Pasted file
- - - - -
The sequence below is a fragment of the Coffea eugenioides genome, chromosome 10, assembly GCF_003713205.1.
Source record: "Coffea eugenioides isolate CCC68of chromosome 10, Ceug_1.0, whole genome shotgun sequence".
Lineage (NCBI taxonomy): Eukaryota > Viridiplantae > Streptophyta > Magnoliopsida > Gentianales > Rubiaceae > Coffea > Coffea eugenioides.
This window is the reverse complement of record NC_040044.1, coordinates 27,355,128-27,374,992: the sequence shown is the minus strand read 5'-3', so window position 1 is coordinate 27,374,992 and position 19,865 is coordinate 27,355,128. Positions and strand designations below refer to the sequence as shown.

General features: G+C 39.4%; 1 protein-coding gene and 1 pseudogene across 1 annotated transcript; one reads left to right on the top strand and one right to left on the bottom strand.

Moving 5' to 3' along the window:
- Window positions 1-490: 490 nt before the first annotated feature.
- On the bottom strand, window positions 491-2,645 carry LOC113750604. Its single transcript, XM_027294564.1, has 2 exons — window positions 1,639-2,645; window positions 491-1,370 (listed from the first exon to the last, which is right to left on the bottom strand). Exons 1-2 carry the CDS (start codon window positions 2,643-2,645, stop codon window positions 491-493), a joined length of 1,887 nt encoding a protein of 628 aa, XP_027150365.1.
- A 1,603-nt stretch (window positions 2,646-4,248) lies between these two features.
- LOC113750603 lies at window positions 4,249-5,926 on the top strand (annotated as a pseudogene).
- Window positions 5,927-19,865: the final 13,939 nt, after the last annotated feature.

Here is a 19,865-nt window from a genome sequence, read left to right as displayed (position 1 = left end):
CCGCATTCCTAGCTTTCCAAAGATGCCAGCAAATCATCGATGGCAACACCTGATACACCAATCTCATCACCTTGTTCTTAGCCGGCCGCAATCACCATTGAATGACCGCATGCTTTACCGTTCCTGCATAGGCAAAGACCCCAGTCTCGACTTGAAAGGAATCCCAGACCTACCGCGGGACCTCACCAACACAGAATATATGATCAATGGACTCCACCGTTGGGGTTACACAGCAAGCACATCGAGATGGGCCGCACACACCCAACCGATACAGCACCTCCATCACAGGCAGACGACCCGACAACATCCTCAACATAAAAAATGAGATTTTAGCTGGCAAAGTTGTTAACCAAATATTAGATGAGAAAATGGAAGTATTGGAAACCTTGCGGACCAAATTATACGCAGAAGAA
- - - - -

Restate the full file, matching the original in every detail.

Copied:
The sequence below is a fragment of the Coffea eugenioides genome, chromosome 10, assembly GCF_003713205.1.
Source record: "Coffea eugenioides isolate CCC68of chromosome 10, Ceug_1.0, whole genome shotgun sequence".
Lineage (NCBI taxonomy): Eukaryota > Viridiplantae > Streptophyta > Magnoliopsida > Gentianales > Rubiaceae > Coffea > Coffea eugenioides.
This window is the reverse complement of record NC_040044.1, coordinates 27,355,128-27,374,992: the sequence shown is the minus strand read 5'-3', so window position 1 is coordinate 27,374,992 and position 19,865 is coordinate 27,355,128. Positions and strand designations below refer to the sequence as shown.

General features: G+C 39.4%; 1 protein-coding gene and 1 pseudogene across 1 annotated transcript; one reads left to right on the top strand and one right to left on the bottom strand.

Moving 5' to 3' along the window:
- Window positions 1-490: 490 nt before the first annotated feature.
- On the bottom strand, window positions 491-2,645 carry LOC113750604. Its single transcript, XM_027294564.1, has 2 exons — window positions 1,639-2,645; window positions 491-1,370 (listed from the first exon to the last, which is right to left on the bottom strand). Exons 1-2 carry the CDS (start codon window positions 2,643-2,645, stop codon window positions 491-493), a joined length of 1,887 nt encoding a protein of 628 aa, XP_027150365.1.
- A 1,603-nt stretch (window positions 2,646-4,248) lies between these two features.
- LOC113750603 lies at window positions 4,249-5,926 on the top strand (annotated as a pseudogene).
- Window positions 5,927-19,865: the final 13,939 nt, after the last annotated feature.

Here is a 19,865-nt window from a genome sequence, read left to right as displayed (position 1 = left end):
CCGCATTCCTAGCTTTCCAAAGATGCCAGCAAATCATCGATGGCAACACCTGATACACCAATCTCATCACCTTGTTCTTAGCCGGCCGCAATCACCATTGAATGACCGCATGCTTTACCGTTCCTGCATAGGCAAAGACCCCAGTCTCGACTTGAAAGGAATCCCAGACCTACCGCGGGACCTCACCAACACAGAATATATGATCAATGGACTCCACCGTTGGGGTTACACAGCAAGCACATCGAGATGGGCCGCACACACCCAACCGATACAGCACCTCCATCACAGGCAGACGACCCGACAACATCCTCAACATAAAAAATGAGATTTTAGCTGGCAAAGTTGTTAACCAAATATTAGATGAGAAAATGGAAGTATTGGAAACCTTGCGGACCAAATTATACGCAGAAGAA